# What is the justification for these two steps in proof of Baire's theorem?

Below is the statement and proof of Baire theorem from the textbook I'm using. I have some difficulties understanding it and I would appreciate if someone can explain it in more details. In particular I can't understand:

1. Why there exists a relatively compact neighbourhood $$U_1 \subseteq U_0$$ of point $$x'$$, such that $$\overline{U_1} \subseteq U_0 - A_1$$. From local compactness (in Hausdorff space) I understand that there exists a relatively compact neighbourhood $$U_1 \subseteq U_0$$ of point $$x'$$, such that $$U_1 \subseteq U_0 - A_1$$. But why is the closure $$\overline{U_1}$$ included in $$U_0 - A_1$$ as well?
2. Why is $$U_1$$ not contained in $$A_2$$? In other words, how do we know that $$U_1$$ is an open set?

Theorem (Baire)

Let $$A_1, A_2, \ldots$$ be a countable family of closed subsets with empty interior in a locally compact Hausdorff space $$X$$. Then $$\bigcup_{i=1}^{\infty} A_i$$ also has empty interior in $$X$$.

Proof:

Let $$U_0$$ be any open set in $$X$$. We will show that $$U_0$$ is not contained in $$\bigcup_{i=1}^{\infty} A_i$$, in other words, that $$U_0 - \bigcup_{i=1}^{\infty} A_i \neq \emptyset$$. Because $$A_1$$ has empty interior, there exists a point $$x' \in U_0 - A_1$$. Because of local compactness, there exists a relatively compact neighbourhood $$U_1 \subseteq U_0$$ of point $$x'$$, such that $$\overline{U_1} \subseteq U_0 - A_1$$. Similarily, because $$U_1$$ is not contained in $$A_2$$, there exists a relatively compact neighbourhood $$U_2$$, such that $$\overline{U_2} \subseteq U_1 - A_2$$. If we keep doing the same thing, we get a series of compact sets $$\overline{U_1} \supset \overline{U_2} \supset \overline{U_3} \supset \ldots$$, such that $$\overline{U_i} \cap A_i = \emptyset$$, for all $$i$$. Finally, $$\bigcap_i \overline{U_i}$$ is nonempty and by construction included in $$U_0 - \bigcup_{i = 1}^{\infty} A_i$$.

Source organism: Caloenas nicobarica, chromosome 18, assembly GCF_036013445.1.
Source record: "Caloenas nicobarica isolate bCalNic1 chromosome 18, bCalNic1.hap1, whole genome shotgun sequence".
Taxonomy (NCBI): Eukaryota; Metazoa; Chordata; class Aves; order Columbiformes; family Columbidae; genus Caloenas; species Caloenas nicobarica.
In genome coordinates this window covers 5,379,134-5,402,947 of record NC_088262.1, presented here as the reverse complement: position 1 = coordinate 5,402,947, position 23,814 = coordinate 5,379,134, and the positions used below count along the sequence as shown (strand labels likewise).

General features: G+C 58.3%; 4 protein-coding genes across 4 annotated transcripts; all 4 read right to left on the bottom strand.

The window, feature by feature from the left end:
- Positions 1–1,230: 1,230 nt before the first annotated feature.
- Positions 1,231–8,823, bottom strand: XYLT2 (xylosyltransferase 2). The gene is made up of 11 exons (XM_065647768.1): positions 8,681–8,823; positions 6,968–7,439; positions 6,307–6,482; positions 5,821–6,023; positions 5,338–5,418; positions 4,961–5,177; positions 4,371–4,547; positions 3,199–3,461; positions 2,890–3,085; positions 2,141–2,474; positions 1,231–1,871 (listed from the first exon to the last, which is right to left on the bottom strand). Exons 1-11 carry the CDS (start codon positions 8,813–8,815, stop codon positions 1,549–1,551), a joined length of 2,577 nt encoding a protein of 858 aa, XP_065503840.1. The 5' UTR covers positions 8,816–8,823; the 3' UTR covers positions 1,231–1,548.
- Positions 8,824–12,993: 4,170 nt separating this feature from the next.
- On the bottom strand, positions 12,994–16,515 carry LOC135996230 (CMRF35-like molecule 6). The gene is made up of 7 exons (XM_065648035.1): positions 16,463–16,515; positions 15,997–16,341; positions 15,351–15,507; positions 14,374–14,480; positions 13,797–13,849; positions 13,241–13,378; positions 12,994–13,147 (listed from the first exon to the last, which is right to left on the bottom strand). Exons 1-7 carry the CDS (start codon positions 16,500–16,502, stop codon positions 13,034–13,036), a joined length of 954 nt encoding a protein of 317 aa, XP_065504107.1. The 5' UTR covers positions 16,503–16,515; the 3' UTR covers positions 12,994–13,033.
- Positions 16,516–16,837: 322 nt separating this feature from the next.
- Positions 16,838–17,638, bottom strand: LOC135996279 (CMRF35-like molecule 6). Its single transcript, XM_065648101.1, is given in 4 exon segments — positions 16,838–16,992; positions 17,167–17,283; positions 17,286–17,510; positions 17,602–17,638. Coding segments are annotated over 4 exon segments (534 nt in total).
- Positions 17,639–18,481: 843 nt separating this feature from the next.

• To me, "neighborhood" signifies open set, so $U_1$ is of course open. (It's hard to guess how your textbook defines all its vocabulary.) Local compactness gives you an open subset of the given open set $U$ whose closure is contained in $U$. And I think the easiest answer to your first question is to let take $U=U_0-A_1$ as the open set to which to apply the definition. Commented Jan 1, 2022 at 22:17
• Yes, it defines neighborhood of x as open set that contains x. My textbook says that local compactness means there is a basis from relatively compact sets (and a relatively compact set is one whose closure is compact). Why exactly is the closure contained in U? Commented Jan 1, 2022 at 22:18
• Did they not prove the lemma that states precisely what I said above? It is a standard result. Commented Jan 1, 2022 at 23:03
• Have they shown that a locally compact Hausdorff space is regular in your text? Commented Jan 1, 2022 at 23:20
• It is fairly rare that neighborhoods are defined to be open, usually we say "open neighborhood" to indicate that it is supposed to be open. In general a neighborhood (of a point) is any subspace containing an open neighborhood (of that point). Commented Jan 2, 2022 at 10:14

A locally compact Hausdorff space is regular and so if $$x \in O$$ is a situation in such a space, where $$O$$ is open, we can find an open $$O_1$$ so that $$x \in O_1 \subseteq \overline{O_1} \subseteq O$$ by regularity. After that we can find a relatively compact $$U$$ so that $$x \in U \subseteq O_1$$ (because relatively compact sets form a base). It then follows that $$\overline{U} \subseteq \overline{O_1} \subseteq O$$: i.e. the closure of the relatively compact sets sits inside the original open set (and we can forget about the "auxiliary" $$O_1$$ again).
So the first part about why $$U$$ exists for $$x' \in U_0-A_1$$: it's the previous argument (lemma?) applied to the open set $$O=U_0-A_1$$ (which is open as an "open minus closed" set) and $$x=x'$$. The resulting $$U$$ is then called $$U_1$$ and is the next step in the recursion.
Next, $$A_2$$ also has empty interior. As $$U_1$$ is non-empty (as witnessed by $$x'$$ from before) it cannot be a subset of $$A_2$$. So $$U_1 - A_2$$ is open (open - closed again) and non-empty and "the show can continue" (we can proceed with the recursion).